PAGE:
In pictures: Plaids's studio in a shed

14th Dec 2011 | 10:12

In pictures: Plaids's studio in a shed

Well, the good news is, Plaid are back with a new album proper, Scintilli, their first since 2003's Spokes, although there were also three excellent soundtrack albums in the interim.

Perhaps the best news however is that the good gents of Plaid were happy to grant us exclusive access to their purpose-built North London garden studio, wherein untold music-making wonders reside.

The duo that make up Plaid, Ed Handley and Andy Turner, have an illustrious pedigree in the
Electronic music world. Both formerly of seminal Dance unit, The Black Dog, they then went on to work and tour extensively with Björk while still somehow finding the time to create an impressive body of work under the Plaid banner, which they've used since 1991 debut album, Mbuki Mvuki.

Scintilli sees Handley and Turner further explore their ongoing interest in the new forms of synthesis made possible by ever-faster computer processors and sees them shift further into the software realm. All this and they're on that sacred home of Electronic music, Warp Records. So let's take a look around...

In pictures: Plaids's studio in a shed

As one of many successful duos in the electronic music world, we wondered if two heads were always better than one in the studio?

"It definitely helps keep your ego in check", says Andy, "I guess if you’re on your own it might be easier to go to your head. We can be critical without being offensive. So, it is definitely valuable having someone who you can bounce ideas back and forth with.”

In pictures: Plaids's studio in a shed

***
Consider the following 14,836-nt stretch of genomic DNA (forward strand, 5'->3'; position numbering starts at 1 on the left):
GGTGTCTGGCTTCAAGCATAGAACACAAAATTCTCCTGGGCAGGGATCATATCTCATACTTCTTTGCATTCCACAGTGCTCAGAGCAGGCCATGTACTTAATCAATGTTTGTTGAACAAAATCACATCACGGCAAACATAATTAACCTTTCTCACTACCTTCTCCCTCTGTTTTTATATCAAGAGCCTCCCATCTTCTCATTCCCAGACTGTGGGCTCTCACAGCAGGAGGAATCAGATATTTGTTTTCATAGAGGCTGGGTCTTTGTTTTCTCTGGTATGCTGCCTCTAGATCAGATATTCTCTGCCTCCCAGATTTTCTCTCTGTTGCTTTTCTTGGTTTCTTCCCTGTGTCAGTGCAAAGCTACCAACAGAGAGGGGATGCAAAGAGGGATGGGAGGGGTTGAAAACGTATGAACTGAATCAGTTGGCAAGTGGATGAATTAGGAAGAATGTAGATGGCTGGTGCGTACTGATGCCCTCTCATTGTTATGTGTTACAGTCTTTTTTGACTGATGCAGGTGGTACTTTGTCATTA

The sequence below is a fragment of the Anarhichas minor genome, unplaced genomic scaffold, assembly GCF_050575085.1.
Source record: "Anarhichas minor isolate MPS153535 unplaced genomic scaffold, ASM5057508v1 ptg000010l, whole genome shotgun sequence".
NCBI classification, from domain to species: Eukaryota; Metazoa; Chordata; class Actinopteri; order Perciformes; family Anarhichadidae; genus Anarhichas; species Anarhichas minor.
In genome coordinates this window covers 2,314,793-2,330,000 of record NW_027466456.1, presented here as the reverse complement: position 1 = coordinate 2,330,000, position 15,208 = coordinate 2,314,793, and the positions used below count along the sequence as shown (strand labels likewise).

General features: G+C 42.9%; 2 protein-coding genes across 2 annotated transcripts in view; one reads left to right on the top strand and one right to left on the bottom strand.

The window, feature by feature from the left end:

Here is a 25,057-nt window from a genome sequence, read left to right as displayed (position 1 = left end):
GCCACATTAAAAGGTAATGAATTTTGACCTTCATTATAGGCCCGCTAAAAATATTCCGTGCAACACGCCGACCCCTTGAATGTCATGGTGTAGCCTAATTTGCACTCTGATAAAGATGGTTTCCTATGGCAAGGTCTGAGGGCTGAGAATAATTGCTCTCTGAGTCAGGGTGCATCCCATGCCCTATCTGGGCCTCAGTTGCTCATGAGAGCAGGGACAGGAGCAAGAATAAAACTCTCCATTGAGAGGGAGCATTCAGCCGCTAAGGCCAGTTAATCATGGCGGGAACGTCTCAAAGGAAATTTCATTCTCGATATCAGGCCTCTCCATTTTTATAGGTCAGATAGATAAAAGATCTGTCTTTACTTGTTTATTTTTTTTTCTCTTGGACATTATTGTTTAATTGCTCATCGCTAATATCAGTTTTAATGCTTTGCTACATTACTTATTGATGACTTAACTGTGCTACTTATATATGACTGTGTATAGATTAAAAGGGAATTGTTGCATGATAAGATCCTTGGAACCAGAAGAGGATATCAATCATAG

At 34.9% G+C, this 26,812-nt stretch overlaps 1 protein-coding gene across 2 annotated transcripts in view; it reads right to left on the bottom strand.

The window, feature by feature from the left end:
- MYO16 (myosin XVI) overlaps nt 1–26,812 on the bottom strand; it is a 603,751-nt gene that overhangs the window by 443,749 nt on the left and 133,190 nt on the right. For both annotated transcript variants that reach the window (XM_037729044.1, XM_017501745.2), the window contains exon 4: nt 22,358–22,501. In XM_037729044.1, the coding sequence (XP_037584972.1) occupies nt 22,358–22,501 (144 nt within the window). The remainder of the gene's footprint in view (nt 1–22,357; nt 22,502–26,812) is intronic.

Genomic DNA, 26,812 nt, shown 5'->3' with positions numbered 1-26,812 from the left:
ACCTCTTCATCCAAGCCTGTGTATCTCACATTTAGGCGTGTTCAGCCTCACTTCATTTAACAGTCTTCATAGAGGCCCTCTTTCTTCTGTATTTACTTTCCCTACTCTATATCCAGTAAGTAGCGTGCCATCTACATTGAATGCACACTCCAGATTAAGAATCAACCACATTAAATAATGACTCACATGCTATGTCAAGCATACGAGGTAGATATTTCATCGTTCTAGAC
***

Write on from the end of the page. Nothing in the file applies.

The studio

"Logic is still our main DAW. I think it’s just what we’ve got used to over the years, really.

"Some of the internal Logic plug-ins are pretty useful too. You sort of imagine that you like the sound of it but I don’t know if there’s anything in that as I’m sure they all use pretty similar algorithms. We do like the sound of Logic though and we’re mainly running it for the final mixes.

"We’ve got Ableton which we use more for live and for coming up with sketches and we also use Max/MSP a little bit for making plug-ins, although we used to do that a bit more than we do now. There’s also Max for Live, which we like to use a little in the live set. That’s mainly it, really.”

In pictures: Plaids's studio in a shed
Ultimate Percussion K2-X

“We’ve used this a bit recently to back up the digital percussion on a few tracks. It produces a harsh cutting top end and heavy bass that fills out the sound nicely.”

In pictures: Plaids's studio in a shed
Top rack

“We’ve got a Nord Modular that’s lovely and it sometimes gets an outing despite the sound quality not being all that super on it. The capabilities on it are brilliant though, it’s like a massive modular with all it can do.

“The grey Calrec channel strip unit has a great preamp, compression and EQ. Getting a full-sounding sample initially saves a lot of tweaking later on.”

In pictures: Plaids's studio in a shed
Roland MKS-80

"We’ve got the MKS-80 Super Jupiter with the MPG-80 controller, which is lovely and we’ve used it a lot over the years although it doesn’t get used so much now unless we specifically want an analoguey sound."

In pictures: Plaids's studio in a shed
Apple iPad

"The iPad is pretty incredible, really. In the last year it’s just started to become really interesting.

"There are some great synths for it now and we recently got the Tenori-On app for £12, which is crazy! Such good value for money and I’ve heard that the designer says the iPad version is more accurate to his original concept than the hardware one.”

In pictures: Plaids's studio in a shed
Korg nanoKontrols

“These are not particularly robust but they’re very light, which is quite important these days when you’re travelling around due to the ridiculous luggage restrictions. They’re pretty quick and easy to program up too."

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